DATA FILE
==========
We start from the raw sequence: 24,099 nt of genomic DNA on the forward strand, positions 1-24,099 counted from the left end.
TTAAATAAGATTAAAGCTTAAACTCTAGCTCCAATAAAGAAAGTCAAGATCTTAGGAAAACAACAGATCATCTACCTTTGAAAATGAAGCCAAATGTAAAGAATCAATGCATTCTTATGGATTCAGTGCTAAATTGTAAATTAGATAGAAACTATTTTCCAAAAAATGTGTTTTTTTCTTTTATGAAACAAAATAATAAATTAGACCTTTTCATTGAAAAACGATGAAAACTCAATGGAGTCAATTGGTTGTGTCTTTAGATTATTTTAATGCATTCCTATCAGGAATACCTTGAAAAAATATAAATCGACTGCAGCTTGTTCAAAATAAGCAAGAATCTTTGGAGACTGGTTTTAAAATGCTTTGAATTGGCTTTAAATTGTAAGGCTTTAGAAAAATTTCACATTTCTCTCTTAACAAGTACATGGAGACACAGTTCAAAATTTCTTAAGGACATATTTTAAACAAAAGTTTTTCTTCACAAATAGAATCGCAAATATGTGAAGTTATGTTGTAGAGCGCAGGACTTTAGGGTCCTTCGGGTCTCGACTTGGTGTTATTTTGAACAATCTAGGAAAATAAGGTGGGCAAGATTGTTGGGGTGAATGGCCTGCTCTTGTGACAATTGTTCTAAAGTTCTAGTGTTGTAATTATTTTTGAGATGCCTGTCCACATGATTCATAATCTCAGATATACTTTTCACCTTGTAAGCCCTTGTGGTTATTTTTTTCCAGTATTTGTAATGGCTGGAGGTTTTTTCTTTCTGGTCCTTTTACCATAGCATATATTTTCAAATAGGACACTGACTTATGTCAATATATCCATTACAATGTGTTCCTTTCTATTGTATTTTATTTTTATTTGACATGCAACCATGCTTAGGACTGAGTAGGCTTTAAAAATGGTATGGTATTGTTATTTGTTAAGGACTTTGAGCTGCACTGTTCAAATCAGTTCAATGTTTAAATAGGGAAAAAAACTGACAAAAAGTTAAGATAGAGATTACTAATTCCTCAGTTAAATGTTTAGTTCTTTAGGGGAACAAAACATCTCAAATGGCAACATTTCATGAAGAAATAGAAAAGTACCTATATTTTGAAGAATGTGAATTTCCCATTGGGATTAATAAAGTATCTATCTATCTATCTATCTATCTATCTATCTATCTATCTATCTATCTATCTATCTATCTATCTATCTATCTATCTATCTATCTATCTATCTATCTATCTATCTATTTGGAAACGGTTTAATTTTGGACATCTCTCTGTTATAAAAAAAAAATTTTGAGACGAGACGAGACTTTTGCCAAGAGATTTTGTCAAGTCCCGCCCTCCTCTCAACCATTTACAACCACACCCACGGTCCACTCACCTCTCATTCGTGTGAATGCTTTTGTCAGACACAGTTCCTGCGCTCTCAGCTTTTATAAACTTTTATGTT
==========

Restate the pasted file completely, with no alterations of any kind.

We start from the raw sequence: 24,099 nt of genomic DNA on the forward strand, positions 1-24,099 counted from the left end.
TTAAATAAGATTAAAGCTTAAACTCTAGCTCCAATAAAGAAAGTCAAGATCTTAGGAAAACAACAGATCATCTACCTTTGAAAATGAAGCCAAATGTAAAGAATCAATGCATTCTTATGGATTCAGTGCTAAATTGTAAATTAGATAGAAACTATTTTCCAAAAAATGTGTTTTTTTCTTTTATGAAACAAAATAATAAATTAGACCTTTTCATTGAAAAACGATGAAAACTCAATGGAGTCAATTGGTTGTGTCTTTAGATTATTTTAATGCATTCCTATCAGGAATACCTTGAAAAAATATAAATCGACTGCAGCTTGTTCAAAATAAGCAAGAATCTTTGGAGACTGGTTTTAAAATGCTTTGAATTGGCTTTAAATTGTAAGGCTTTAGAAAAATTTCACATTTCTCTCTTAACAAGTACATGGAGACACAGTTCAAAATTTCTTAAGGACATATTTTAAACAAAAGTTTTTCTTCACAAATAGAATCGCAAATATGTGAAGTTATGTTGTAGAGCGCAGGACTTTAGGGTCCTTCGGGTCTCGACTTGGTGTTATTTTGAACAATCTAGGAAAATAAGGTGGGCAAGATTGTTGGGGTGAATGGCCTGCTCTTGTGACAATTGTTCTAAAGTTCTAGTGTTGTAATTATTTTTGAGATGCCTGTCCACATGATTCATAATCTCAGATATACTTTTCACCTTGTAAGCCCTTGTGGTTATTTTTTTCCAGTATTTGTAATGGCTGGAGGTTTTTTCTTTCTGGTCCTTTTACCATAGCATATATTTTCAAATAGGACACTGACTTATGTCAATATATCCATTACAATGTGTTCCTTTCTATTGTATTTTATTTTTATTTGACATGCAACCATGCTTAGGACTGAGTAGGCTTTAAAAATGGTATGGTATTGTTATTTGTTAAGGACTTTGAGCTGCACTGTTCAAATCAGTTCAATGTTTAAATAGGGAAAAAAACTGACAAAAAGTTAAGATAGAGATTACTAATTCCTCAGTTAAATGTTTAGTTCTTTAGGGGAACAAAACATCTCAAATGGCAACATTTCATGAAGAAATAGAAAAGTACCTATATTTTGAAGAATGTGAATTTCCCATTGGGATTAATAAAGTATCTATCTATCTATCTATCTATCTATCTATCTATCTATCTATCTATCTATCTATCTATCTATCTATCTATCTATCTATCTATCTATCTATCTATCTATCTATCTATTTGGAAACGGTTTAATTTTGGACATCTCTCTGTTATAAAAAAAAAATTTTGAGACGAGACGAGACTTTTGCCAAGAGATTTTGTCAAGTCCCGCCCTCCTCTCAACCATTTACAACCACACCCACGGTCCACTCACCTCTCATTCGTGTGAATGCTTTTGTCAGACACAGTTCCTGCGCTCTCAGCTTTTATAAACTTTTATGTT